Attaching Objects to VehiclesThis is where we get into the interesting stuff. Let's say you find an interesting prop. Like, say, this snowy digger bucket from the prologue,Let's throw this onto a vehicle and make a snowplow.First spawn a vehicle you want to customize. I'm going to use the Tipper dumptruck.Select the prop, and go to the next to last option in the Property Menu, Attachment Options. Select \"Attach to Something\" and then pick your vehicle out of the list of spawned entities.This will attach it to the dead center of the vehicle.We want it to be at the front, so we'll adjust the Y axis to move it forward, and the Z axis to get it at the right height. You can use the other axes to change its rotation.There we go.When you attach an entity to a vehicle or a pedestrian, you'll have your choice of Bones to attach them to. For Pedestrians, \"bone\" is meant fairly literally, like skull, arm, chest; for vehicles it means various component parts.The default bone is the Bodyshell. This is what your object will be attached to when you first attach it. To change bones, you can highlight \"Bone\" on the Attachment menu.Either press left or right to use it as a slider, or you can click on it to get a full list of Bones. The list is very comprehensive so there's no guarantee that all of them will work.I've made tons of these vehicles and 99% of the time I attach everything to the Bodyshell bone. You can adjust the position of your attachments all you want, so there's no need to select the part that's closest; just attach it to Bodyshell and move it where it needs to go (this also makes it easy to line up multiple items that you attach).Attaching objects to wheels will make them spin, and attaching objects to parts that break off (like a bumper) will make that entity fall off along with the part. Experiment around and see what's the best fit for your project.Let's look at how our snowplow turned out:Almost there. As you can see, the prop we've attached is too low and is clipping through the ground. \"Clipping\" is the term for a 3d object passing through another 3d object (in this case, the ground) when it shouldn't.The bucket looked fine in the picture above, so what happened As it turns out, vehicles get lower to the ground when a passenger is inside. So when you're attaching things to vehicles you should take that into account. I left this in because it's an example of how unexpected things can happen when you're playing around with Object Spooner. There's never a 100% certain way to do anything; you're modding, so you're pushing the game to do things it wasn't necessarily designed to. Expect the unexpected, and roll with it.When you attach an object to something it automatically becomes Non-Dynamic, regardless of whether the box is ticked in the Property Menu. Judging by the above gif, you might think the same thing applies to Collision, but that's not necessarily true. Attachments are very unpredictable when it comes to collision; sometimes collision will work, sometimes, it won't. You can head off uncertainty by turning off Collision once you've attached an object, but there may be some uses for it that make you keep it on, such as attaching a ramp to the front of a truck.You can also attach vehicles to other vehicles. This isn't something I have a lot of experience with, but a lot of modders love it. It allows you to take the styling cues of a larger vehicle and superimpose them over a smaller one. For an example of this, watch this guy's video tutorial:
I started typing in the names of all the ydr models into object spooner's custom input field and voila, they would spawn right in front of me. yft models are also spawnable. (You DON'T need to type in the .ydr and .yft extensions).Everything I wrote in the post above about interior props applies to these things as well. As long as your character is in the right portion of the map when you spawn them, they can be moved to any other part of the map and saved there. So if you set your CD-Image Loading Coordinate you can essentially take any interior and move it anywhere else.There's one catch though, and it's a big one: these objects have no collision. Unless you want to use something purely as decoration, you're going to have to make what I call \"fake collision,\" which is spawning objects in the same place so that they will provide collision, and making them invisible. This is pretty easily done for floors and large walls, but doing a full interior is quite an undertaking. The UFO Interior, which I made with this method, is large and mostly empty, but it still took me forever to create collision for it, simply because it's circular, and there is no easy way to create rounded walls.The best large props for making large floors, in my experience:prop_huge_display_01prop_billboard13For more detailed examples, simply download one of my maps like the UFO interior and look through the Entity Database to see what I used.Another catch is that there are lots of parts to these maps. You can see above how many parts there are for the Motel, and that's just a small room. Furthermore these props don't all just line up neatly when attached to the same coordinate. I recommend using the shell as a base, then attaching all these objects to it, then adjusting their offsets until they fit. They usually will only (\"only\") require you to adjust down to a hundredth of a point.While these maps come in multiple pieces, these pieces will still usually be pretty large. They're more like layers than jigsaw puzzle pieces. This makes them somewhat challenging to integrate into your own creations. For example I used many of the paintings from the Customizable Apartments in my Loft Apartment map, but I had to work around the fact that most of these paintings spawned in groups, and if I wanted something on one wall, I had to deal with the painting that would spawn on the opposite wall of the original apartment at the same time.Now, if you're trying to recreate an interior entirely somewhere else, beware that a) lighting may not spawn at all, and if it does it may look completely wrong. There are a lot of complex things like light blockers and reflection blockers that affect how light from the outside world interacts with an interior, and they're not always spawnable. Sometimes they don't even exist, because an interior was only made to be seen during a cutscene that happens at a certain time of day.Another thing about lights; when you move them from one place to another, usually over a long distance, they'll stop working. Just copy them after you move them and delete the original. The copy should work fine, and, if you save it, keep working when you load the map later.One thing you'll notice in some interiors is that there is a \"duct\" or \"dt\" or \"ducttape\" file. This is a large, brightly colored shell that fits around the map, except for its windows. Its purpose is to do all those light blocking and reflecting things I mentioned, kind of like you'd wrap something in duct tape to make sure it's secured.Some maps don't have this, and you'll notice that when you spawn them out in the open, they'll look very saturated in light, as if the walls are made of paper with a light behind it. light will get in at little cracks and generally illuminate the whole thing in a way that doesn't happen with the original. To remedy this, you have to put the map inside a building. Any building will usually suffice, as long as it's large enough. Weirdly, putting the map underground doesn't work for this. Earth/grass/rocks will not block light, but buildings will.Speaking of buildings, this isn't just limited to interiors, either. You can spawn entire buildings, sections of grass, landscape, anything really. The UFO interior wasn't listed in the directory of interiors, it was just a large prop I found in one of the Hollywood neighborhood folders.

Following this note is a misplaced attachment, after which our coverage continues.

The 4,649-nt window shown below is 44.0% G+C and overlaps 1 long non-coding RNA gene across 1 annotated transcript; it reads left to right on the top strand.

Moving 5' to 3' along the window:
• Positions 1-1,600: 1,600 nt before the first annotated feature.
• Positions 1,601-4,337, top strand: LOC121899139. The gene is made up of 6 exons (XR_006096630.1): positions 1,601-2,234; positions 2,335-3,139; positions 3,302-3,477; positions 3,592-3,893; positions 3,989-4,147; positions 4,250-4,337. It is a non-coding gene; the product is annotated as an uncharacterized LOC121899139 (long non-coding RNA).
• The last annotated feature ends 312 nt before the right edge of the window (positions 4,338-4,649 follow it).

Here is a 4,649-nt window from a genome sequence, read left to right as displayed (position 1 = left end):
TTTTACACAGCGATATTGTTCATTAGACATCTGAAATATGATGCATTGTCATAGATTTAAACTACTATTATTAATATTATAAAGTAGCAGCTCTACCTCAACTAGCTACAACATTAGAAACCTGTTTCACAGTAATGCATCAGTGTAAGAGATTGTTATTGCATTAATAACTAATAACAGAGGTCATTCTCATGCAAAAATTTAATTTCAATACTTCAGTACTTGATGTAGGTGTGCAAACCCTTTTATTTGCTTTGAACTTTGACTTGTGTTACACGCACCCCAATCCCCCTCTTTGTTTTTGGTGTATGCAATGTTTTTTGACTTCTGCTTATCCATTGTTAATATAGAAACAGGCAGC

Closest Appropriate Action - Remember when I mentioned in the Pedestrian Basics post that there was a way to make your peds sit down such that they could actually get up and run away when frightened This is it. Spawn a ped next to a chair and set this task (it should probably be the only one you set for that character), and they will spawn in performing a scenario appropriate for that prop, such as sitting in a chair, laying back on a deck chair, etc. You'll have to see which props work with which action; my advice is to look around the game world and see what actions ambient pedestrians are making on which prop. Then select the prop in spooner mode to get its prop ID, add it as a favorite, and use it later. This is still relatively new and may have some hitches. For instance those peds that spawned automatically in the chairs I placed at the end of the very first post Sometimes those guys will show up even before your pedestrian is warped into the chair you've spawned (seat-stealing bastards!) and your spawned ped will simply off to the side. I haven't yet figured out how to counteract this, but it doesn't happen all the time or even most. Just something to look out for.Animations - this tool is mostly useful for interspersing animations among other tasks such as patrol. At this point it is not precise enough to string together animations for movie making. The time increments are too large, and even when the xml file is edited to play each animation for its exact length (in milliseconds) there is still an awkward gap between animations. It hasn't been tested to do this so for the time being the best tool for this function is Scene Director by elsewhat.Change Opacity - this can be useful for a kind of \"sleight of hand\" in constructing interesting map situations. You could have a plane with rubble props preattached to it crash into the ground, then have the rubble props set to change their opacity from 0% to 100% around the time it would impact (and add a dust cloud via triggerfx to hide the transition). That's just an idea off the top of my head that I never had time t